New York – flying solo

It hit me when I heard the ping as my payment confirmation email came though: thank you for your booking, it read. It was happening. A cocktail of excitement and trepidation stirred inside me. I was going to New York City. And I was going alone.

At the time, the thought of solo travel was daunting; not being able to rely on anyone for help with documentation, connections, directions, not to mention COVID tests and passenger locator forms. You’re in it alone. This, as it turned out, was one of my favourite aspects of my trip.

My job as a full-time financial journalist, writing about the real estate capital markets for a US-focused publication, is what made this trip happen. While some of my team are in London, many of my colleagues, including my editor, are Stateside. This trip allowed me to work with them, go to in-person meetings with sources, and work on bigger stories. Channeling my inner Sarah Jessica Parker, I worked and lived as a New Yorker for a week. It was a work trip – but what a work trip it turned out to be.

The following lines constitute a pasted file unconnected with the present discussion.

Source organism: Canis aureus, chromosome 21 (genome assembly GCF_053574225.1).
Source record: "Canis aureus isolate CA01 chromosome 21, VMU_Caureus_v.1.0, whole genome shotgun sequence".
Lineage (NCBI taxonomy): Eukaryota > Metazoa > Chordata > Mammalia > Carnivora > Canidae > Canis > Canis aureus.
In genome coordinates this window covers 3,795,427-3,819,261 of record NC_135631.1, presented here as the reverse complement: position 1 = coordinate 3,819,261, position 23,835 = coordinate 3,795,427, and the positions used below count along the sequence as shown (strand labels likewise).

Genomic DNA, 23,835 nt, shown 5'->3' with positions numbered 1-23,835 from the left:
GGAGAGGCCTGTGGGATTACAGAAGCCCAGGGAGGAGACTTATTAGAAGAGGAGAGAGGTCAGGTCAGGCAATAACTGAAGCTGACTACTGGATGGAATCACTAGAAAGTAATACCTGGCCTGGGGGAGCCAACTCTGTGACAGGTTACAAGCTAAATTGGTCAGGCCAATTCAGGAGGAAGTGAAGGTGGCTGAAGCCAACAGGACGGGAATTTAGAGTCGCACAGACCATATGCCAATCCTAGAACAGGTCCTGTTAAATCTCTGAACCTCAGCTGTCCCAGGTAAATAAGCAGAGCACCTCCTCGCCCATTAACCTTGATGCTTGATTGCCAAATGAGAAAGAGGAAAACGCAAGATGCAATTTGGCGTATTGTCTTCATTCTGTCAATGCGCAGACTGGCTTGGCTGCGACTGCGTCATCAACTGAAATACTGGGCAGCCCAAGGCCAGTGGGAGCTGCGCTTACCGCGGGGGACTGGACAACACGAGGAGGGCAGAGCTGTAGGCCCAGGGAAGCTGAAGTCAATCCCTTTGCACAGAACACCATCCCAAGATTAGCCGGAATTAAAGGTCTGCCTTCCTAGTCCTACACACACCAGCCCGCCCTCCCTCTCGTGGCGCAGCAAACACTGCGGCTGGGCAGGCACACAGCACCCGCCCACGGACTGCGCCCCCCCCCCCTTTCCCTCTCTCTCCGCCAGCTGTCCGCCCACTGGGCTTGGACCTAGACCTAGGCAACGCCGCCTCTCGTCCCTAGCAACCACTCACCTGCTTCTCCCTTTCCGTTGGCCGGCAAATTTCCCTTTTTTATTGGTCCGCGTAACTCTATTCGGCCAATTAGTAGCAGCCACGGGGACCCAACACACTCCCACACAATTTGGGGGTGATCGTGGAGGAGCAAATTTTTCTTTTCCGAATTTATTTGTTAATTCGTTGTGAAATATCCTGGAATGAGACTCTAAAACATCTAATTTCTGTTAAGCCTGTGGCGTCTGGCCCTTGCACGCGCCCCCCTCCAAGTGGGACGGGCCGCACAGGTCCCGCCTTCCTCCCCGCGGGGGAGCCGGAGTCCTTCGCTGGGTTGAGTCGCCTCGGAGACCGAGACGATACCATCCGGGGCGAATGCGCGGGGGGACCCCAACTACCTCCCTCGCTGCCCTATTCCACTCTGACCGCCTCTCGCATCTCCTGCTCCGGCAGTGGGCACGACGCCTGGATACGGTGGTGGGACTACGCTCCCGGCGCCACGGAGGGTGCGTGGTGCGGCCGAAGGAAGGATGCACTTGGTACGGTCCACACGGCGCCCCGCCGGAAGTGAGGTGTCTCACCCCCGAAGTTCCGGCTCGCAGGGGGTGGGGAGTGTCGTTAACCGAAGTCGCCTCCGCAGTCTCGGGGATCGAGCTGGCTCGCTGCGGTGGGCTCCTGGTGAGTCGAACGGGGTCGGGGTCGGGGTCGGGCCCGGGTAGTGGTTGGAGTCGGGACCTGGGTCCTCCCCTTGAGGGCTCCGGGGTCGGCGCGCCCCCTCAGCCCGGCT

Settling in

I stayed at The ROW NYC, a modern yet simplistic hotel near Times Square. In the mornings, I would get ready and head down to the lounge-café area, check emails and fuel up for a mornings work in The Big Apple: a croissant, an apple and an English Breakfast tea to go. I would then set off on my ten minute walk to the office: an industrial space featuring bare brick walls, exposed piping overhead, hard-wearing cement flooring and rigid rows of work stations – one of which was booked for me.

Settling into my new work space

I walked and subwayed and Ubered my way around Manhattan. Walking was my go-to option, not just to take in the sights but also to get in some steps – especially since I wasn’t walking my one-year old cocker spaniel, Nala, twice a day as I would at home. And my fitbit sure thanked me for choosing this commuting option, averaging around 15,000 steps per day. As for the subway, it’s not as sketchy as people say. In fact, I really enjoyed using it. But for those slightly later journeys, I admit that I opted for an Uber as a safer bet.